5th of January
Still unable to get it to run, I met with Brad (my supervisor) before the meeting with ASTC was scheduled and inform him about the problem I had. The problem being the lab machines were 32-bit so was the Linux on my laptop and that qemu-arm required super user access. He problem found a 64-bit quad core, that postgraduate student was using, in their research and requested that I have access, and also as such, access to to the honours labs. Brad and myself, went and meet with developers at ASTC at there meeting room. They discussed their ideas onto what my project could entail. It was decided that continuing on with Andrew’s work, would be most beneficial, since there is still plenty of ideas to expand on and research. and using it as a base to expand on is the logical idea, and would have been a waste of the implementation had it not been used. There where four main ideas and points of interest that they were most interest in looking into.

  • Instruction Set Expansion
  • Statistics/Comparisons
  • Off-line Translation
  • Translation Block Chaining

Instruction Set Expansion

The simplest and basic idea for something to look into, is the result for implementing a couple of more instructions to see if additional any significant performance can be squeezed out by doing the next five to ten percent of instructions.

Statistics

Run a series of tests to compare the efficiently and speed of different software. This would also be beneficial for finding the areas where some programs do additional things to get better performance.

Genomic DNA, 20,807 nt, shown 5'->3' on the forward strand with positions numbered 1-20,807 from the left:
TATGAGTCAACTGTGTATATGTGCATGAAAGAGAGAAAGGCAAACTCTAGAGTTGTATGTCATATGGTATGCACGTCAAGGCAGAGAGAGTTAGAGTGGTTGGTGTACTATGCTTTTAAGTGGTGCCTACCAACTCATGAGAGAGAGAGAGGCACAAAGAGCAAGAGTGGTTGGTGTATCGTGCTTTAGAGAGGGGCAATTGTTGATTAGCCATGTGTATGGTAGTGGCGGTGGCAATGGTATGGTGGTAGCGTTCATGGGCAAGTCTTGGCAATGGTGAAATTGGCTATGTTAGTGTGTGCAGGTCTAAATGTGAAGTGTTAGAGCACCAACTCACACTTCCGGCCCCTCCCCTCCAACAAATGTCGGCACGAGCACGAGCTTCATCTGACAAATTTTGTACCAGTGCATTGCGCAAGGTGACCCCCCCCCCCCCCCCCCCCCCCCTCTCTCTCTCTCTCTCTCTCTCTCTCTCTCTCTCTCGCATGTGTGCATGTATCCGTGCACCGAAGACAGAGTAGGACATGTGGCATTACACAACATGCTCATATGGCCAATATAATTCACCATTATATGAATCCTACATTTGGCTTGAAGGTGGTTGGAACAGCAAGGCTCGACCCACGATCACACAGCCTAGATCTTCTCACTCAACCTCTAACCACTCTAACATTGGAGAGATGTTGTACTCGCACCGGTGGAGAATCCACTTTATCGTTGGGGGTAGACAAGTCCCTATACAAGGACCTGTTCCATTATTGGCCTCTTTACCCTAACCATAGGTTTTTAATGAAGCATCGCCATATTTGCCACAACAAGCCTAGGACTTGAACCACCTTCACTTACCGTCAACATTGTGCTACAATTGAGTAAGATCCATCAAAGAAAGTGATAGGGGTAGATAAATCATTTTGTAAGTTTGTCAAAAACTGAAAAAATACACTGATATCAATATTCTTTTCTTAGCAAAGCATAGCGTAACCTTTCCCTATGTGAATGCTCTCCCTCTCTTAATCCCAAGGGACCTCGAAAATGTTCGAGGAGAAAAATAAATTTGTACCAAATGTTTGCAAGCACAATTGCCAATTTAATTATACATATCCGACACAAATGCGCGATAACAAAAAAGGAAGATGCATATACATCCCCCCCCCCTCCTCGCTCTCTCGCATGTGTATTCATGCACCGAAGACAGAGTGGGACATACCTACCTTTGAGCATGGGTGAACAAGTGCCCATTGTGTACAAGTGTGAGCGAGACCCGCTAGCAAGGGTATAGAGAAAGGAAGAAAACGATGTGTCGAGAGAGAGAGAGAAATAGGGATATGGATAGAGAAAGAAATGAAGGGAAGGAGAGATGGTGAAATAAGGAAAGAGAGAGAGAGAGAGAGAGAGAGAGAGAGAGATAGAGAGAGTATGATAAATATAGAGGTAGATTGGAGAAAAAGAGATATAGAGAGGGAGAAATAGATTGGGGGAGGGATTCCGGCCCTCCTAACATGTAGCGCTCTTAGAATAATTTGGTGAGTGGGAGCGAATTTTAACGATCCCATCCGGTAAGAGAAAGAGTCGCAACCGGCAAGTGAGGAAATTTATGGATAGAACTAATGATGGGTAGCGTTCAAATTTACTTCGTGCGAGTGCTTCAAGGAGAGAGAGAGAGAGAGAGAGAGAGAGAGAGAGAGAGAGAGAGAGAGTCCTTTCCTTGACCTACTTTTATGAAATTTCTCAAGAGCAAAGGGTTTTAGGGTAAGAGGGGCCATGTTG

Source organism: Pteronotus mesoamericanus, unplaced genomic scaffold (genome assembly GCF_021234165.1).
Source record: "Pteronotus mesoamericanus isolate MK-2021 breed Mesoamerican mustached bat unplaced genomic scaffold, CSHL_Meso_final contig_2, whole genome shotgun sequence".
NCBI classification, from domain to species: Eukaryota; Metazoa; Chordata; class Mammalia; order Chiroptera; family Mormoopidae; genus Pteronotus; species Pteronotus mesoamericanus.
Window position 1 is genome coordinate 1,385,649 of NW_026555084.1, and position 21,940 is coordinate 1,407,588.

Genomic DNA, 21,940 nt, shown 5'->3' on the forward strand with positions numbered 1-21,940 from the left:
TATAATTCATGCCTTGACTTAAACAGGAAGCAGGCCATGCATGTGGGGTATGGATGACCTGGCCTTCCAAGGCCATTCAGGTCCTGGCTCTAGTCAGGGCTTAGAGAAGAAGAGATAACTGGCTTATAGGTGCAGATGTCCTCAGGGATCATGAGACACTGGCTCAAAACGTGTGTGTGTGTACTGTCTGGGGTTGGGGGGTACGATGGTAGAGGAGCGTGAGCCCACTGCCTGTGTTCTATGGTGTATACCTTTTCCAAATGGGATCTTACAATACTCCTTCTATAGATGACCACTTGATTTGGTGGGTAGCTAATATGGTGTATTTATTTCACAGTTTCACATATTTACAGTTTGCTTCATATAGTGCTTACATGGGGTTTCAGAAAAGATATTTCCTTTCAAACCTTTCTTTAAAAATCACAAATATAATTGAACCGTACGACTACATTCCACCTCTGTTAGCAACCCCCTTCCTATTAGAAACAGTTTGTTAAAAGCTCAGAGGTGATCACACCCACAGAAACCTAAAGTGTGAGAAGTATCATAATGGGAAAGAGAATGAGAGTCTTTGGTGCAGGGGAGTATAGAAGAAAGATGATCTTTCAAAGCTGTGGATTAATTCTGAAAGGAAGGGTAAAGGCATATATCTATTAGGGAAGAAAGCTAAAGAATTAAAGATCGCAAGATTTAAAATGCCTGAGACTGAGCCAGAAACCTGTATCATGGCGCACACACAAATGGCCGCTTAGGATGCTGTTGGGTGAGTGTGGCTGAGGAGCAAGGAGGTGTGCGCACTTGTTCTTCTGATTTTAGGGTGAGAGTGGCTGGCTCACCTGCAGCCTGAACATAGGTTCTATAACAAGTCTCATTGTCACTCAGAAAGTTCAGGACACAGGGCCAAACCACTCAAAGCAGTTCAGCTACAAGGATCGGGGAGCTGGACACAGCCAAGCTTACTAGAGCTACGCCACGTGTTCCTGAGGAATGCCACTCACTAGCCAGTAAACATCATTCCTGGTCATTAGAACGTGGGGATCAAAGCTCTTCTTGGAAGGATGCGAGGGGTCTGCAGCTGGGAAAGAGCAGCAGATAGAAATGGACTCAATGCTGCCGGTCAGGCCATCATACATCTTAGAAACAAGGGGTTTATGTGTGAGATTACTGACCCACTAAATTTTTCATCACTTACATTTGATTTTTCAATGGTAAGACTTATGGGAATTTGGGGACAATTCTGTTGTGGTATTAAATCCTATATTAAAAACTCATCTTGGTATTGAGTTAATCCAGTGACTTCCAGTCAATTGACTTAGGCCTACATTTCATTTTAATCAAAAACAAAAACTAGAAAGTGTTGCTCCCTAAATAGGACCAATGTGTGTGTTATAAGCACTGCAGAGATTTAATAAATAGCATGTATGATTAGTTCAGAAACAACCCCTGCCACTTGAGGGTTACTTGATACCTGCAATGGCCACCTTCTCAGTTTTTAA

Off-line Translation

This idea is apparently where StimulARM is strongest, the idea, is you take the translated blocks and cache/store them while the program is off-line, so when you rerun the program it can load it back in and run again. The ideal use case for this is for development, if the related blocks are indexed by a kind of checksum based on the original arm instructions, then if you change a line in a program and recompile, the code generated should be the same for all but that little part you changed, this the next time you run it would be faster. I am not sure if there was also the suggestion of optimizing off-line, I believe it was hinted at but not really discussed. Where the idea is you run the optimization passes while the program or library is not running.

Translation Block Chaining

This is the big idea and most appealing, being able to collect up blocks up blocks together so you can build a larger block out of smaller ones, then send the whole thing to the optimizer. The reason for this is the more code the optimizer can look the more informed it is to make better improvements to code.

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